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‘The House Was Too Small’: Yoruba Sacred Arts explored


New exhibit at UCLA’s Fowler Museum

Eshu turns right into wrong, wrong into right

When he is angry, he sits on the skin of an ant

When he is angry, he hits a stone til it bleeds

When he is angry, he weeps tears of blood

Eshu slept in the house

But the house was too small for him

—Praise poem for the Orisha (divinity) Eshu from Yoruba poetry (1970)

Oct. 28 saw the opening of a special exhibition concurrent with the 60th Anniversary of the Fowler Museum, on the north end of the campus at UCLA. Titled “The House Was Too Small: Yoruba Sacred Arts from Africa and Beyond,” it consists of more than 100 sacred artworks from the Yoruba culture originating in Africa. Among the collection are carved sculptures, bead work, costumes and other artifacts utilized to manifest theological principles.

The evening began with a performance art procession from the Mildred E. Mathias Botanical Garden to the entrance of the Fowler, led by activist, artist and writer Patrice Cullors. Best known as a co-founder of Black Lives Matter, she led nine women dressed in white ankle-length dresses down a flight of stairs to the museum, tied together by the dancer’s interlaced plaits of hair. The procession is meant to symbolize the Yoruba metaphysical concept of Ori, or spiritual intuition. Using this, an individual is able to heal themselves in tandem with Orishas, or spirits to achieve a balanced character.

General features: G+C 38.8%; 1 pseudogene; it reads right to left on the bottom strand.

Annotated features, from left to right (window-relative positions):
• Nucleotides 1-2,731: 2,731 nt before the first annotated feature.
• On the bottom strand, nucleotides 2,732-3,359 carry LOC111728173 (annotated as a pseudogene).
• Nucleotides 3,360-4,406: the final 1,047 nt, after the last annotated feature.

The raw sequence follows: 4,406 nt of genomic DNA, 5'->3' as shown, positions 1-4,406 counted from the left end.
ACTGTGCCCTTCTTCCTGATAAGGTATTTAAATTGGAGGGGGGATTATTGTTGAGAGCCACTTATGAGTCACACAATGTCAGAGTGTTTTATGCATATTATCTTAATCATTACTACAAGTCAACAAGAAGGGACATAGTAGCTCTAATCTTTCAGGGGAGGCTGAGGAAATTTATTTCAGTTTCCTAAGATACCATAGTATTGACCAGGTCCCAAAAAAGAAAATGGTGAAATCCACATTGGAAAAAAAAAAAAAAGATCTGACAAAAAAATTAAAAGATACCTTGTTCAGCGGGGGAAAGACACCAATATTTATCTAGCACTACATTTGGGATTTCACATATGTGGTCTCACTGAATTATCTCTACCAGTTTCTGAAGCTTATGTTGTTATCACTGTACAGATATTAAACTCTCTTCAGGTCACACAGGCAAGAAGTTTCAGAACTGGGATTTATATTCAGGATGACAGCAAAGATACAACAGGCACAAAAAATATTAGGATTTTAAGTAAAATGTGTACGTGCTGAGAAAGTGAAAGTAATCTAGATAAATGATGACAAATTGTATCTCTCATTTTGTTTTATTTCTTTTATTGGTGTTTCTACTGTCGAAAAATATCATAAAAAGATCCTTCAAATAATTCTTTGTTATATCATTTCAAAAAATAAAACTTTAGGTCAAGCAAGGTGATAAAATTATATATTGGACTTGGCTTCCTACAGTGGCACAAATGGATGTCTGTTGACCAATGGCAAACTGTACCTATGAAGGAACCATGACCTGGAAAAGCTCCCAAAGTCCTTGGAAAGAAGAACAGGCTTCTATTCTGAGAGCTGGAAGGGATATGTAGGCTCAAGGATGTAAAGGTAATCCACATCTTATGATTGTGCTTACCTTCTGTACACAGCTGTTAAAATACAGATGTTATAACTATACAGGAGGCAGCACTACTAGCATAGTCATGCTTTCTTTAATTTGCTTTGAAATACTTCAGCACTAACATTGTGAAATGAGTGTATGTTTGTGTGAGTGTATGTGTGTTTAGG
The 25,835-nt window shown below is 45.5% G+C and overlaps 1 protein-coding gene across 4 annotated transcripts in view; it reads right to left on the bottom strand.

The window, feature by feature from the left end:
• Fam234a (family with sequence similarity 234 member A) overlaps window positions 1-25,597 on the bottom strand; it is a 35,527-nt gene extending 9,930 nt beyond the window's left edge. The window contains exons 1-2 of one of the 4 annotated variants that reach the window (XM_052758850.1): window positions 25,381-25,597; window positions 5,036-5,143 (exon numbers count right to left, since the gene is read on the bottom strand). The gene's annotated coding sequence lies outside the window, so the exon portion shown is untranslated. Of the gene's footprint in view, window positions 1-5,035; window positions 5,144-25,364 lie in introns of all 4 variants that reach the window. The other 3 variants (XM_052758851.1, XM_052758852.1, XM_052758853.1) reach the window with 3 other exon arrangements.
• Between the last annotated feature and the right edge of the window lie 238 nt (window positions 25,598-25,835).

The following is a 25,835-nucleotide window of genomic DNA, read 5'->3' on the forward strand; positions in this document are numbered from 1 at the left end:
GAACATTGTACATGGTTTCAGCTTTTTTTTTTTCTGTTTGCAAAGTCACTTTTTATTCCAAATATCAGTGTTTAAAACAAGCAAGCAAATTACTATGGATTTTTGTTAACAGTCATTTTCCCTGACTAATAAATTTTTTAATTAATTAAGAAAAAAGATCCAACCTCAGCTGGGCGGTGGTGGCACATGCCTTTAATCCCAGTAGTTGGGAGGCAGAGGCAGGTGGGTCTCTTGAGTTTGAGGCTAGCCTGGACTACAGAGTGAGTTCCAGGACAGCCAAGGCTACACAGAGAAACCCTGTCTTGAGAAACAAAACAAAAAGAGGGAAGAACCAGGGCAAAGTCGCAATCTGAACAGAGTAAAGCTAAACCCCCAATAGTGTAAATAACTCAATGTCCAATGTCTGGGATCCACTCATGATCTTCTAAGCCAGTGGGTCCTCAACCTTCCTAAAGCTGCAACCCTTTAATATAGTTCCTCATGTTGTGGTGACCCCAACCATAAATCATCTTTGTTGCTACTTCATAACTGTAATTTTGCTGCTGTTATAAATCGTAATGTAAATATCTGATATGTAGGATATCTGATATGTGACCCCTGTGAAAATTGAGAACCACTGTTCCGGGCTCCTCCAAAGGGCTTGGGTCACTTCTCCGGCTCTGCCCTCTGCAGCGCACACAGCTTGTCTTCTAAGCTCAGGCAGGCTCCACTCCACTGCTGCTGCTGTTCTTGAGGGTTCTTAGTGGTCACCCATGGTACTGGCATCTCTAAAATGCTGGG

Interestingly enough Cullors, native of Pacoima is a practitioner of Ifá, the primary religion of the Yoruba. Cullors was kind enough to speak with Our Weekly afterwards about her participation in this exhibit.

“My focus when it comes to art is performance and visual art, public art,” she said.

“I’ve been an artist before everything. I was a dancer as a young person and part of my value set has been about using art in everything that I do.”

A majority of the slaves brought over during the Middle Passage came from the area where the Yoruba originated. These include basketball hall of famer Kareem Abdul-Jabbar, attorney and Buffalo Soldier John Morton-Finney, academic and media personality Henry Louis Gates Jr., judge Glenda Hatchett, investor and financier John W. Rogers, Jr., and Los Angeles’ (Jefferson Park) own celebrity portrait painter Kehinde Wiley.

“The House Was Too Small” will be on exhibition until June 2, 2024. The Fowler Museum is located at 308 Charles E. Young Drive North, on the campus at UCLA.